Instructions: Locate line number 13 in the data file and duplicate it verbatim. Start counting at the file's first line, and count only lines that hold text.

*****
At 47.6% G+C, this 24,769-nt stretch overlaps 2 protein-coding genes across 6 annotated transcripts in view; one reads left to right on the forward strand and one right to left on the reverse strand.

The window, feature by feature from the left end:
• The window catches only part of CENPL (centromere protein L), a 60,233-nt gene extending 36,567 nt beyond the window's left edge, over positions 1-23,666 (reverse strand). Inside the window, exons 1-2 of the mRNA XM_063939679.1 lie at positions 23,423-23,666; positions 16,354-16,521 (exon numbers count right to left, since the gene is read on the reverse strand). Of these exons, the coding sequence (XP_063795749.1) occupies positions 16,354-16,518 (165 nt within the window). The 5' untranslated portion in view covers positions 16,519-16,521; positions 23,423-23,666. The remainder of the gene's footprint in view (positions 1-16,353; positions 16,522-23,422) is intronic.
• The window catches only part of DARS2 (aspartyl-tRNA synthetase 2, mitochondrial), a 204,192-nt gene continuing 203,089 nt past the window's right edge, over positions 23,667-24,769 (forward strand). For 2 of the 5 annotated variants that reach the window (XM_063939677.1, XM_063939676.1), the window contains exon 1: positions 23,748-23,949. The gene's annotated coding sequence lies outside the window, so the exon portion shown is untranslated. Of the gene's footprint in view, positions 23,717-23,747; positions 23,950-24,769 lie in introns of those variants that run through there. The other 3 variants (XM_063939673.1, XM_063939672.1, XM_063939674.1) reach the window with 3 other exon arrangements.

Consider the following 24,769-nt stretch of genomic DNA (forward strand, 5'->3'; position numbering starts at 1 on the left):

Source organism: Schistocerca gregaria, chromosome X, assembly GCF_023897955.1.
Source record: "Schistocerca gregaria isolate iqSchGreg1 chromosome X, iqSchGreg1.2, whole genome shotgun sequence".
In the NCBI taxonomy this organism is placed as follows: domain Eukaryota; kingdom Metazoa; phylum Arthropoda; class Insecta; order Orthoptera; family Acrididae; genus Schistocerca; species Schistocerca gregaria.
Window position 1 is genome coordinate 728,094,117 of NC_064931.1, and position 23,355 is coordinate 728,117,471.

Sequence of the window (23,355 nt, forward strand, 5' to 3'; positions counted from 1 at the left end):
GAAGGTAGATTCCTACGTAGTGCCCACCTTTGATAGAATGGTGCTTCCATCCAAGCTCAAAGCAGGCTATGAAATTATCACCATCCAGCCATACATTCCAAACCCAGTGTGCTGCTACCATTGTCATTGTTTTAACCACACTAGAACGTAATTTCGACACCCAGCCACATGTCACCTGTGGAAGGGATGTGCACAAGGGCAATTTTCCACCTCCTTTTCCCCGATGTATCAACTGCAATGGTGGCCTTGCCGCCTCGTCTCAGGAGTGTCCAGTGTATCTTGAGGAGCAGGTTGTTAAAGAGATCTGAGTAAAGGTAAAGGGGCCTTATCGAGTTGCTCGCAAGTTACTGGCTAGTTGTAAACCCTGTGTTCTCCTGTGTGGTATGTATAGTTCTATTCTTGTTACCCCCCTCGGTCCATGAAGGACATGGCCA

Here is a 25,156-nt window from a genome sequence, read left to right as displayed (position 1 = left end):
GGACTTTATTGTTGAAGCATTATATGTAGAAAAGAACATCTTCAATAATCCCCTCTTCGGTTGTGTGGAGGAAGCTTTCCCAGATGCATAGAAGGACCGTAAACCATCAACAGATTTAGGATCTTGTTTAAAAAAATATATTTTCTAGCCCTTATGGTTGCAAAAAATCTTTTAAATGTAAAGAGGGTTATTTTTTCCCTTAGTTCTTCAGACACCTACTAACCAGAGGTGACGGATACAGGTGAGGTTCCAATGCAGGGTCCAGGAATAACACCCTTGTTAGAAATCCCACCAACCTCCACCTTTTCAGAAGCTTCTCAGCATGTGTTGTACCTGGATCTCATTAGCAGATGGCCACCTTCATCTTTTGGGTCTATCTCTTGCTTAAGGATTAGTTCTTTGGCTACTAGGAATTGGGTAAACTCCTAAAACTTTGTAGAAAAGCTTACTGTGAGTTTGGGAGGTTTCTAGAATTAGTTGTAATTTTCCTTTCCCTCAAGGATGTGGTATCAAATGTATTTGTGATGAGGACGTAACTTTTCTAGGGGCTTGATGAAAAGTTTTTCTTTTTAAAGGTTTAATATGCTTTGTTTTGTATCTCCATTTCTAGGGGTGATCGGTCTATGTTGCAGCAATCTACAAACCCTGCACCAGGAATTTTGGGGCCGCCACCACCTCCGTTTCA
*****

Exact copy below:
GGACTTTATTGTTGAAGCATTATATGTAGAAAAGAACATCTTCAATAATCCCCTCTTCGGTTGTGTGGAGGAAGCTTTCCCAGATGCATAGAAGGACCGTAAACCATCAACAGATTTAGGATCTTGTTTAAAAAAATATATTTTCTAGCCCTTATGGTTGCAAAAAATCTTTTAAATGTAAAGAGGGTTATTTTTTCCCTTAGTTCTTCAGACACCTACTAACCAGAGGTGACGGATACAGGTGAGGTTCCAATGCAGGGTCCAGGAATAACACCCTTGTTAGAAATCCCACCAACCTCCACCTTTTCAGAAGCTTCTCAGCATGTGTTGTACCTGGATCTCATTAGCAGATGGCCACCTTCATCTTTTGGGTCTATCTCTTGCTTAAGGATTAGTTCTTTGGCTACTAGGAATTGGGTAAACTCCTAAAACTTTGTAGAAAAGCTTACTGTGAGTTTGGGAGGTTTCTAGAATTAGTTGTAATTTTCCTTTCCCTCAAGGATGTGGTATCAAATGTATTTGTGATGAGGACGTAACTTTTCTAGGGGCTTGATGAAAAGTTTTTCTTTTTAAAGGTTTAATATGCTTTGTTTTGTATCTCCATTTCTAGGGGTGATCGGTCTATGTTGCAGCAATCTACAAACCCTGCACCAGGAATTTTGGGGCCGCCACCACCTCCGTTTCA